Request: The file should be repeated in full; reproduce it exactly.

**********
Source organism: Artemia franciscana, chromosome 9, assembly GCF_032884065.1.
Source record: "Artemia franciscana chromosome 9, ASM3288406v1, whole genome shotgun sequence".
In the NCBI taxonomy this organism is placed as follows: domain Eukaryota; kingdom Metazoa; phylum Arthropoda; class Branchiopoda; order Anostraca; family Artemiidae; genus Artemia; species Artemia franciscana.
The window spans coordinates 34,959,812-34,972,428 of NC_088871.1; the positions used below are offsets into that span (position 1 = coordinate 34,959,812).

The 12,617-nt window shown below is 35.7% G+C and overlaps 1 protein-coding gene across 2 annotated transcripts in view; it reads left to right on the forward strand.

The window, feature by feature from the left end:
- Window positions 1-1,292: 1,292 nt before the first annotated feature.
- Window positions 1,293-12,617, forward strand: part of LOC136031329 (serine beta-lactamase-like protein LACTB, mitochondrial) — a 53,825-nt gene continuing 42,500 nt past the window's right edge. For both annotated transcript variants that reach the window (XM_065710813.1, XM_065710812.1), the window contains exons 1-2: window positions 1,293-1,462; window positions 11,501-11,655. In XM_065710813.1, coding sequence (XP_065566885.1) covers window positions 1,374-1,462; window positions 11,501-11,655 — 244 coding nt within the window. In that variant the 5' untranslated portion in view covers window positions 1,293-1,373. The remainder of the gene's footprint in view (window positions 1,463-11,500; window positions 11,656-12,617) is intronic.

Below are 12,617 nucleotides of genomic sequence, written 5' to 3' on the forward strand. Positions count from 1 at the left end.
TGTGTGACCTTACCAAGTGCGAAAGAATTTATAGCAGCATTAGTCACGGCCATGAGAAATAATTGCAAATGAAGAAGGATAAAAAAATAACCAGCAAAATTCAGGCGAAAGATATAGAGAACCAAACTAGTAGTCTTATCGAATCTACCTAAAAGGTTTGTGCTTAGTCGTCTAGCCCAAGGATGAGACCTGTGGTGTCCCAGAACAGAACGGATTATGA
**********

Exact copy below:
Source organism: Artemia franciscana, chromosome 9, assembly GCF_032884065.1.
Source record: "Artemia franciscana chromosome 9, ASM3288406v1, whole genome shotgun sequence".
In the NCBI taxonomy this organism is placed as follows: domain Eukaryota; kingdom Metazoa; phylum Arthropoda; class Branchiopoda; order Anostraca; family Artemiidae; genus Artemia; species Artemia franciscana.
The window spans coordinates 34,959,812-34,972,428 of NC_088871.1; the positions used below are offsets into that span (position 1 = coordinate 34,959,812).

The 12,617-nt window shown below is 35.7% G+C and overlaps 1 protein-coding gene across 2 annotated transcripts in view; it reads left to right on the forward strand.

The window, feature by feature from the left end:
- Window positions 1-1,292: 1,292 nt before the first annotated feature.
- Window positions 1,293-12,617, forward strand: part of LOC136031329 (serine beta-lactamase-like protein LACTB, mitochondrial) — a 53,825-nt gene continuing 42,500 nt past the window's right edge. For both annotated transcript variants that reach the window (XM_065710813.1, XM_065710812.1), the window contains exons 1-2: window positions 1,293-1,462; window positions 11,501-11,655. In XM_065710813.1, coding sequence (XP_065566885.1) covers window positions 1,374-1,462; window positions 11,501-11,655 — 244 coding nt within the window. In that variant the 5' untranslated portion in view covers window positions 1,293-1,373. The remainder of the gene's footprint in view (window positions 1,463-11,500; window positions 11,656-12,617) is intronic.

Below are 12,617 nucleotides of genomic sequence, written 5' to 3' on the forward strand. Positions count from 1 at the left end.
TGTGTGACCTTACCAAGTGCGAAAGAATTTATAGCAGCATTAGTCACGGCCATGAGAAATAATTGCAAATGAAGAAGGATAAAAAAATAACCAGCAAAATTCAGGCGAAAGATATAGAGAACCAAACTAGTAGTCTTATCGAATCTACCTAAAAGGTTTGTGCTTAGTCGTCTAGCCCAAGGATGAGACCTGTGGTGTCCCAGAACAGAACGGATTATGA